“With our street drama, we show that there should be no discrimination between girls and boys,” she says. “We’re all human, so we should strive to be better humans first of all.”
Zakia’s team get support from the UN Population Fund’s (UNFPA) flagship youth project in Bangladesh – Generation Breakthrough.
Generation Breakthrough works through 150 schools, 150 adolescent clubs and 50 religious schools to help adolescents build healthy, happy and rewarding relationships.
The team use social media, competitions and community outreach to engage more young people, and ensure they shun violence against women and girls – for good.
After the earthquake: youth volunteers leading to conversation on HIV in Nepal
Mala Neupane is just 18 years old, but is already an experienced volunteer for the Family Planning Association of Nepal (FPAN), a member association of the International Planned Parenthood Federation. Mala lives in Tansen, an area badly affected by the 2015 earthquake, working as a community home-based care mobiliser focusing on HIV and travels to nearby villages to share information about HIV and contraception.
“Before, the community had very little knowledge regarding HIV and there used to be so much stigma and discrimination,” she says. “But later, when the community health based carers started working in those communities, they had more knowledge and less stigma.”
Mala’s young age proved an effective tool during her conversations with villagers. “At first, when they talked to people about family planning, they were not receptive: they felt resistance to using those devices,” Mala explains. “Us volunteers said to them: ‘young people like us are doing this kind of work, so why are you feeling such hesitation?’ After talking with them, they were then ready to use contraceptives.”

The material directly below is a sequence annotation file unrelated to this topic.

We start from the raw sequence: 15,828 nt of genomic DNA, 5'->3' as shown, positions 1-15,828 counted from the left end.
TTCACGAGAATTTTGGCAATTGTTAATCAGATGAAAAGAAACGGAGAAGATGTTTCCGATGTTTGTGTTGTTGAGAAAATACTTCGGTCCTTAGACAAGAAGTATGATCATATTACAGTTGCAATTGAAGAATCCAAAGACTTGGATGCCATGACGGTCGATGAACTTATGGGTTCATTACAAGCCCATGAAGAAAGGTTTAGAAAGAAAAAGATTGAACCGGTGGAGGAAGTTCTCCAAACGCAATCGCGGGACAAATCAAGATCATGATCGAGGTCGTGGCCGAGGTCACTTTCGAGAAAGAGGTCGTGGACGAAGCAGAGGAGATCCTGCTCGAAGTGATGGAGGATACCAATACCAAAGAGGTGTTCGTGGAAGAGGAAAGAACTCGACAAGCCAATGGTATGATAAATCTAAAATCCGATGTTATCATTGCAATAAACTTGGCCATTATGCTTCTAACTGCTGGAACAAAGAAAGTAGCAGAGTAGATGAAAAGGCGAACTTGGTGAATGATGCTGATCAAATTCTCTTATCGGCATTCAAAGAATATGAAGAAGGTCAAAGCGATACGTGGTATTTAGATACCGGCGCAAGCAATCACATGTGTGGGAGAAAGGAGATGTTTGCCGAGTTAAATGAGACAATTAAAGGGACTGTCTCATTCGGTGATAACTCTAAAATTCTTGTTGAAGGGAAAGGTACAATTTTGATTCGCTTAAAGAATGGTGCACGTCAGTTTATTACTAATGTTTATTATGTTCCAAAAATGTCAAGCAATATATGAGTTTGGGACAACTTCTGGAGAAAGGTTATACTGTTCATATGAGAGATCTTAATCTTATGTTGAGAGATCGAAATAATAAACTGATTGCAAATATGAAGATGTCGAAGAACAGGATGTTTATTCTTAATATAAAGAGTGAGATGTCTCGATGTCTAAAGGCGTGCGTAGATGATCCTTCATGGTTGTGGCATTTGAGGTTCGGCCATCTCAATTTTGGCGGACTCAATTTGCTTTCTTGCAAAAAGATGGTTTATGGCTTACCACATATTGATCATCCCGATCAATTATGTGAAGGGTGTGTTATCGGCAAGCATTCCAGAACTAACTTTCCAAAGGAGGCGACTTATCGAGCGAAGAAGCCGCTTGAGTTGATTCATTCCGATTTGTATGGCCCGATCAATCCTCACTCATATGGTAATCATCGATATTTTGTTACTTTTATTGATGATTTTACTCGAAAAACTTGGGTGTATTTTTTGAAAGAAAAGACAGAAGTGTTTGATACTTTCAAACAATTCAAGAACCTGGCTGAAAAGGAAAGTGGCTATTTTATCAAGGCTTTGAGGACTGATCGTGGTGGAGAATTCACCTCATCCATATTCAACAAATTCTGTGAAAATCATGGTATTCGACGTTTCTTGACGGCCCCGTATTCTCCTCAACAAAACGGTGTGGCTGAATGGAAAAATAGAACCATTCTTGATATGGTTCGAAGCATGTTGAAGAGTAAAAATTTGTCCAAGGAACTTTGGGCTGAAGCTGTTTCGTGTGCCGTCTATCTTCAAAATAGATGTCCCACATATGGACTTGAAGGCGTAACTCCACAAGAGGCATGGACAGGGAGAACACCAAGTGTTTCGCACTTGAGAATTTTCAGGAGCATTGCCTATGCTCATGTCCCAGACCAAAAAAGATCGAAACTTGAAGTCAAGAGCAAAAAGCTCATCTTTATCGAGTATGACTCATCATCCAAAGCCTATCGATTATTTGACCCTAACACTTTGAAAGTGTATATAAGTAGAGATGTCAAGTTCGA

Her age is also important for connecting with young people, in a society of rapid change.
“Because we are young, we may know more about what young people’s needs and wants are,” she says. “We can talk to young people about what family planning methods might be suitable for them, and what the options are.”
“Young people’s involvement in volunteering is very important to helping out other young people like us.”
After the conflict: Sabrina, Philippines
Sabrina was in Grade 6 at the time of the 2013 siege in Zamboanga, Philippines, which sent 10,000 families homeless and helpless during an armed conflict. After days of hiding in the bushes, families moved to a sports stadium-cum-evacuation centre. Living conditions however were extremely poor and in many instances dangerous. There were many reported cases of rape and bullying; some of the victims were Sabrina’s friends.
Violence, including sexual violence, school-related gender based violence and child marriage, is a health, human rights and protection issue that occurs at every stage of a conflict, and may become more acute in the wake of a disaster. The victims are usually women and adolescents, whose vulnerability is exacerbated in the chaos of a crisis.
With UNICEF’s support, many girls like Sabrina received psycho-social support to help them cope with the impacts of the conflict and to learn about their rights to protection and health.
“I learned about dealing with unsafe touches and gender-based violence; and a lot about the rights of children,” she said. “I just want to be safe; now knowing about the rights I have, I know I should be protected as a girl and as a child.”
Sabrina also joined UNICEF’s ‘Creating Connections’ life-skills workshops where she has become a peer facilitator to her fellow ethnic Badjao youth. “I’m just happy they treat me like their ‘Ate’ [big sister], that they listen to me,” she says of her new role. “It feels good that I’m able to help keep them out of trouble.”
Over 2,000 children and adolescents received psycho-social support by late 2015, with an additional 1,300 joining ‘Creating Connections’.